Can heat pumps be used with radiators?

17 January 2023
Can heat pumps be used with radiators?

Can heat pumps be used with radiators?

A heat pump being installedA heat pump being installed

The UK government's planned phasing out of gas boilers later this decade has led to much discussion of alternative heating methods to ensure our homes stay warm through the coldest months. One of the leading alternative methods that has been hitting the news recently are air-source heat pumps. This has naturally caused people to have many questions about how air source heat pumps work and whether they work with radiators. In this article, we'll aim to make this a little clearer and give you a greater understanding of the matter.

What is an air source heat pump?

In very simple terms, an air source heat pump is a unit that sits on the outside of your house looking a lot like the exterior part of an air-conditioning system. These types of heat pump work by taking in the cold outside air, converting it into a fluid which is then compressed in order to heat it up. The hot fluid is then pumped around the pipes in your house and into your radiators, heating up your home.

The reason heat pumps are seen as an eco-friendlier version than traditional gas boilers is because they run on electricity and do not rely on a fossil fuel (i.e. gas) that is extracted from the ground. Air source heat pumps are also much more energy efficient than gas boilers, so even if they use electricity that comes from an coal-fired power generator, they're carbon emissions are far, far lower than gas boilers. They are also suitable to be powered by solar or wind energy, which would reduce carbon emissions to virtually zero.

What's the controversy around heat pumps?

In theory this all sounds fantastic as, by using an air source heat pump, we'd all be heating our homes much more efficiently and in a far more environmentally-friendly manner. However, the biggest objection to heat pumps is the very high upfront installation costs which are quite simply unaffordable for most people. The Government have announced a subsidy scheme to help with the costs, but at the time f writing, the scheme has been criticised for being woefully insufficient.

Additionally, the outdoor part of the system, along with the necessary indoor heat exchanger and water cylinder take up more space than a conventional combi gas boiler, so there are concerns for people in smaller properties or in blocks of flats that there won't be enough space to accommodate all the necessary components.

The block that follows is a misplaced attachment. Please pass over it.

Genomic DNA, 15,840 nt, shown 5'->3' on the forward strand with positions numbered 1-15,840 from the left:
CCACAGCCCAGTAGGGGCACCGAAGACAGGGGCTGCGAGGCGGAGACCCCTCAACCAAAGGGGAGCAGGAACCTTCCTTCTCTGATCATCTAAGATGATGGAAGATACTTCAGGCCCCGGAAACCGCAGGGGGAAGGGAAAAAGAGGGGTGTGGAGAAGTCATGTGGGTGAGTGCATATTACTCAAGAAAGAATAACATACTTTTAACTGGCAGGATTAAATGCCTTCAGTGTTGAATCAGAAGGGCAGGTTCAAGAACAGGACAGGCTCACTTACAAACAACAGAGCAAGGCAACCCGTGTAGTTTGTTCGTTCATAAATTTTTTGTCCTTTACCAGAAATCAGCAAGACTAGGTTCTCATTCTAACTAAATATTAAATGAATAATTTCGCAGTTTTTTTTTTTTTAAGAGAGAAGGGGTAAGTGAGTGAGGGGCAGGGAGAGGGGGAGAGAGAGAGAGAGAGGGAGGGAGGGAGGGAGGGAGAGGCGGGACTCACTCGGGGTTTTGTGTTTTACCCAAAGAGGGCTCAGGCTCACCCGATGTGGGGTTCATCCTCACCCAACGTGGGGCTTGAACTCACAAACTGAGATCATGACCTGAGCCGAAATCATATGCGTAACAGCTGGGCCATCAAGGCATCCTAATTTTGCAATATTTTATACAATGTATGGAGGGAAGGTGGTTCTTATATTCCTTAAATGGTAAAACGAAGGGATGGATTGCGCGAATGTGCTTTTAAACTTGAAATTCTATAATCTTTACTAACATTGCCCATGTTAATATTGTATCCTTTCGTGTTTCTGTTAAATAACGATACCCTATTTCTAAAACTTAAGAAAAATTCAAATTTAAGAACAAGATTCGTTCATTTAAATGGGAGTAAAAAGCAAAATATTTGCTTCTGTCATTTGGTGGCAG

While the 'gas boiler ban' refers to new-build properties and won't force people in existing properties to remove their gas boilers, encouraging people to voluntarily move over to air source heat pumps will require a lot of effort and incentive.

Do radiators work with heat pumps?

Radiators do indeed work with heat pumps and will continue to be the preferred way of emitting heat into a room long after heat pumps are installed in homes. As previously mentioned, heat pumps convert cold air into a hot fluid in order to generate heat. This hot fluid still need to be distributed around the pipes in your home and will still need to flow into radiators in order to get rooms nice and warm.

Another big question many people have is whether their existing radiators will work with a heat pump. This is one of those 'it depends' situations.

To give a bit of context, the temperature of the water flowing around your pipe network needs to be higher when using a gas boiler than it does in an air source heat pump. You may see this expressed as a 'high flow temperature' vs a 'low flow temperature and is one of the big reasons heat pumps are considered more efficient than boilers. With heat pumps, the water doesn't need to be heated to such a high degree in order to heat a home sufficiently than it does with gas boilers.

Your existing radiators were installed to ensure that their heat outputs were large enough to heat your room when the flow temperature from your boiler is high (typically around 65 - 70°C). However, when using a heat pump, the flow temperature is much lower (typically around 40 - 50°C) so you would need to ensure that your radiators are still able to heat your room effectively.

In some cases you would need to upgrade your radiators to a larger size to ensure they had enough surface area to emit enough heat out to comfortably warm the room. However, it has been common practise in recent years for heating installers to 'oversize' radiators when installing new central heating systems and gas boilers. This basically means that the radiators are actually capable of heating a much larger space and would therefore be suitable of heating a room even if they operated at a low flow temperature. If your radiators have been 'oversized' then it is very likely you wouldn't need to change them to accommodate an air source heat pump. The best way to find out is to speak to a professional heat pump installer to get a definitive answer.

High output radiators at Trade Radiators

A Type 22 Convector Radiator with high heat output

One of the most popular high heat output radiators we offer are white 'Type 22' convector radiators. These are conventional radiators that come with two panels and two rows of convector fins (hence the '22' in the name) to maximise heat output. The larger the dimensions, the greater the heat output and these are the best option for 'oversizing' your room.

Many of our convector radiators com with stylish side panels and top grills that neatly box in your rads and conveniently hide the internal convector fins. We particularly recommend Type 22 radiators for frequently-used downstairs rooms that need a good level of heat in throughout the day, though these convector rads are highly suited to any room in need (or potentially in need) of high heat outputs.


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